Lifting the lid on sneaky fees and charges

Which? launches a campaign to Stop Sneaky Fees and Charges on financial products, as our new research reveals that two thirds of consumers who have paid a fee agree companies use the charges to trick people.

Almost half the population have paid a fee or charge on a financial product or service in the last year, and two thirds (68%) of them agree that companies use separate fees or charges to trick people into thinking that the cost of their product or service is lower than it is.

Two thirds (68%) also agree that companies make financial fees and charges more complicated than they need to be in order to confuse customers and only one in five people (19%) think fees and charges are representative of the costs that companies incur. Six in 10 (62%) people agree it is difficult to compare the total cost of financial products and services, as the fees and charges vary so much.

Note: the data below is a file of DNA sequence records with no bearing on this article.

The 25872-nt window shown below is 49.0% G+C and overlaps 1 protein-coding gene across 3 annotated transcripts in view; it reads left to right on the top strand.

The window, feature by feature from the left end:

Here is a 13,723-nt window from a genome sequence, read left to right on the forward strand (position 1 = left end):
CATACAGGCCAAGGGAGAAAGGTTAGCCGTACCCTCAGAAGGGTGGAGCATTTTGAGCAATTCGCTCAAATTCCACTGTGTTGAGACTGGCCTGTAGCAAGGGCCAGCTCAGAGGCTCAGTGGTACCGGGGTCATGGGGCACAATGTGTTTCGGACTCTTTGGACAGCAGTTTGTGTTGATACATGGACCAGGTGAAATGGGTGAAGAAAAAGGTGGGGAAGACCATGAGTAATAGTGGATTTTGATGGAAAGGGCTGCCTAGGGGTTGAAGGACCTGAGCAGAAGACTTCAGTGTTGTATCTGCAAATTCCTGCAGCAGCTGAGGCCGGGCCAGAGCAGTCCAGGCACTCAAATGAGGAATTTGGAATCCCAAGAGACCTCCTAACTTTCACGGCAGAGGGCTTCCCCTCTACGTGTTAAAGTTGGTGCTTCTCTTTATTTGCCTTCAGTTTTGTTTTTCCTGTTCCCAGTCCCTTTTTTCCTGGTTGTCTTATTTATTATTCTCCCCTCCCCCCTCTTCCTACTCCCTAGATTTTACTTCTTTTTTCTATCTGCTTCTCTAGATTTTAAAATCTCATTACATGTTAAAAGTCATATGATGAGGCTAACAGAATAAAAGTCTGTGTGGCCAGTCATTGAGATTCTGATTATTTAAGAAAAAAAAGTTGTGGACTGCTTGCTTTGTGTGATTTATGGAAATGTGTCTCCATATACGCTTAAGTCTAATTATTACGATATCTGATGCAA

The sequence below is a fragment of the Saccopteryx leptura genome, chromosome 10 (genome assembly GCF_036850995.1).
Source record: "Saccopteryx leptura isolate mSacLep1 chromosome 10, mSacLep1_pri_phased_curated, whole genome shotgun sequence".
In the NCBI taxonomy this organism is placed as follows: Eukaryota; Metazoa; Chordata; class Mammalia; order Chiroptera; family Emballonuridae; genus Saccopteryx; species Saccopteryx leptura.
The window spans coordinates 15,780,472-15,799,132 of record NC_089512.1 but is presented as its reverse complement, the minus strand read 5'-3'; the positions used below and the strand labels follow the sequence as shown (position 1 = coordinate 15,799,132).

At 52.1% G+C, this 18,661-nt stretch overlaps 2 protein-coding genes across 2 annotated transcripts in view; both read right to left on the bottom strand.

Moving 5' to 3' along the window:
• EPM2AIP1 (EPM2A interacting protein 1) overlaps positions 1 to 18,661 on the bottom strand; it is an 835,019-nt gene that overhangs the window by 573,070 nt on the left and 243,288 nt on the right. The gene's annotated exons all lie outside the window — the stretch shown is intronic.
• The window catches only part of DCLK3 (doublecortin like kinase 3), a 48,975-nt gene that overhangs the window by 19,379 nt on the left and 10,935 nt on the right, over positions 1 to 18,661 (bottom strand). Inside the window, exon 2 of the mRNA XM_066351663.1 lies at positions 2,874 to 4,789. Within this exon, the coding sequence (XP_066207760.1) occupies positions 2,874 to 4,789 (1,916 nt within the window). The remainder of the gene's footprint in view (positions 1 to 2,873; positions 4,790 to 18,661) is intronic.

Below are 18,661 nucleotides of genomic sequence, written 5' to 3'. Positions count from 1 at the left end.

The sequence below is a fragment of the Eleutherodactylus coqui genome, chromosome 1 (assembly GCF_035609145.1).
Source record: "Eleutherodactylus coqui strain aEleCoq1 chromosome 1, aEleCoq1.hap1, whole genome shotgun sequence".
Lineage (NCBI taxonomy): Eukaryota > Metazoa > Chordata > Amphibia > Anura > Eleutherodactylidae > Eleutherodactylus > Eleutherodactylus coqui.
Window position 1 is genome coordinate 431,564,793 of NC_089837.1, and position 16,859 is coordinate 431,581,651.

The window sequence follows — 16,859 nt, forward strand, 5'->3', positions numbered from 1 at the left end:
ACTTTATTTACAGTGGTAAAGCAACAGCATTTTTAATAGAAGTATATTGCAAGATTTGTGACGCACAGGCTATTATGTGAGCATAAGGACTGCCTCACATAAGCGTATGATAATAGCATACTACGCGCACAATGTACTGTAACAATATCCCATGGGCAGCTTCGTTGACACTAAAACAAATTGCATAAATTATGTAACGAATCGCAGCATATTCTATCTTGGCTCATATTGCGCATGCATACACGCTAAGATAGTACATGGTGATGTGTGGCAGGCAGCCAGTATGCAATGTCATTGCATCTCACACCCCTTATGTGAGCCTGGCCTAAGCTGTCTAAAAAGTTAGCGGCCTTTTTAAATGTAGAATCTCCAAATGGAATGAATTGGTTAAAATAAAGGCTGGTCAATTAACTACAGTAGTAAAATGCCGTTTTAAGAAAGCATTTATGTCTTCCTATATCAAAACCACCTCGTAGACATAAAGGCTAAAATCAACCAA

These findings are backed up by a separate Which? investigation into the car insurance market which finds that, overall, fees have been on the rise while premiums have been falling.

Nearly half of the 28 car insurance providers we looked at have increased administration or cancellation fees since our previous survey three years ago, increasing by as much as 200% in one case.

We found:

  • Endsleigh’s cancellation charge has tripled to £75, a huge 200% increase, while Churchill and Privilege have doubled theirs.
  • Six companies – Churchill, LV, More Than, Nationwide, Privilege and Saga – have increased fees to make changes to a policy by at least half, such as getting married, changing job or moving home.
  • Eight companies have introduced new fees and charges, with the AA and Hastings Direct charging over £20 just to set up policies and Direct Line, NatWest, Privilege and Sainsbury’s now charging for duplicate documents if customers want to receive them in the post.